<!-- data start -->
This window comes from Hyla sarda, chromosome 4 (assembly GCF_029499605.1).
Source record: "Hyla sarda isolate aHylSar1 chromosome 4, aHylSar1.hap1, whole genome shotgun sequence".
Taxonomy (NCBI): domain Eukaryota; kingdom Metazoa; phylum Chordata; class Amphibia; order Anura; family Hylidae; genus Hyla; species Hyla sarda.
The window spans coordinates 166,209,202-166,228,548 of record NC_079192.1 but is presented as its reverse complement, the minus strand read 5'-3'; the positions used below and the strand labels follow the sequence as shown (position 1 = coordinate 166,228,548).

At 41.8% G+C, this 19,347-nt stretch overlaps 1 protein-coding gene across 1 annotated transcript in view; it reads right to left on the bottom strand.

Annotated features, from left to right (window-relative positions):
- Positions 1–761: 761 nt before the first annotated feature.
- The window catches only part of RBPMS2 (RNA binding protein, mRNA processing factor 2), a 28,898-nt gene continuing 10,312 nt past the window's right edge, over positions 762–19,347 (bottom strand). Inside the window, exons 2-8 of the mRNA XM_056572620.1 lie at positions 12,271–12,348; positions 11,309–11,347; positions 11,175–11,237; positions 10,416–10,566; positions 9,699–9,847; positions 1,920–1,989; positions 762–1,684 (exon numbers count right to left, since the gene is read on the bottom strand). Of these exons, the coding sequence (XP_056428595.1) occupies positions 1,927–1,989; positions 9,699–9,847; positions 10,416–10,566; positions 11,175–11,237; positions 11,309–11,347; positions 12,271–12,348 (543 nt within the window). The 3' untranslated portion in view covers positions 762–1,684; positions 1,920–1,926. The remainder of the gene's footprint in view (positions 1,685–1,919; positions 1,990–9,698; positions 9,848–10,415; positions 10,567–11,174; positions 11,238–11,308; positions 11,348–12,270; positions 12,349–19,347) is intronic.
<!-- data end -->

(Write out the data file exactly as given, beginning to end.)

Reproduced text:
This window comes from Hyla sarda, chromosome 4 (assembly GCF_029499605.1).
Source record: "Hyla sarda isolate aHylSar1 chromosome 4, aHylSar1.hap1, whole genome shotgun sequence".
Taxonomy (NCBI): domain Eukaryota; kingdom Metazoa; phylum Chordata; class Amphibia; order Anura; family Hylidae; genus Hyla; species Hyla sarda.
The window spans coordinates 166,209,202-166,228,548 of record NC_079192.1 but is presented as its reverse complement, the minus strand read 5'-3'; the positions used below and the strand labels follow the sequence as shown (position 1 = coordinate 166,228,548).

At 41.8% G+C, this 19,347-nt stretch overlaps 1 protein-coding gene across 1 annotated transcript in view; it reads right to left on the bottom strand.

Annotated features, from left to right (window-relative positions):
- Positions 1–761: 761 nt before the first annotated feature.
- The window catches only part of RBPMS2 (RNA binding protein, mRNA processing factor 2), a 28,898-nt gene continuing 10,312 nt past the window's right edge, over positions 762–19,347 (bottom strand). Inside the window, exons 2-8 of the mRNA XM_056572620.1 lie at positions 12,271–12,348; positions 11,309–11,347; positions 11,175–11,237; positions 10,416–10,566; positions 9,699–9,847; positions 1,920–1,989; positions 762–1,684 (exon numbers count right to left, since the gene is read on the bottom strand). Of these exons, the coding sequence (XP_056428595.1) occupies positions 1,927–1,989; positions 9,699–9,847; positions 10,416–10,566; positions 11,175–11,237; positions 11,309–11,347; positions 12,271–12,348 (543 nt within the window). The 3' untranslated portion in view covers positions 762–1,684; positions 1,920–1,926. The remainder of the gene's footprint in view (positions 1,685–1,919; positions 1,990–9,698; positions 9,848–10,415; positions 10,567–11,174; positions 11,238–11,308; positions 11,348–12,270; positions 12,349–19,347) is intronic.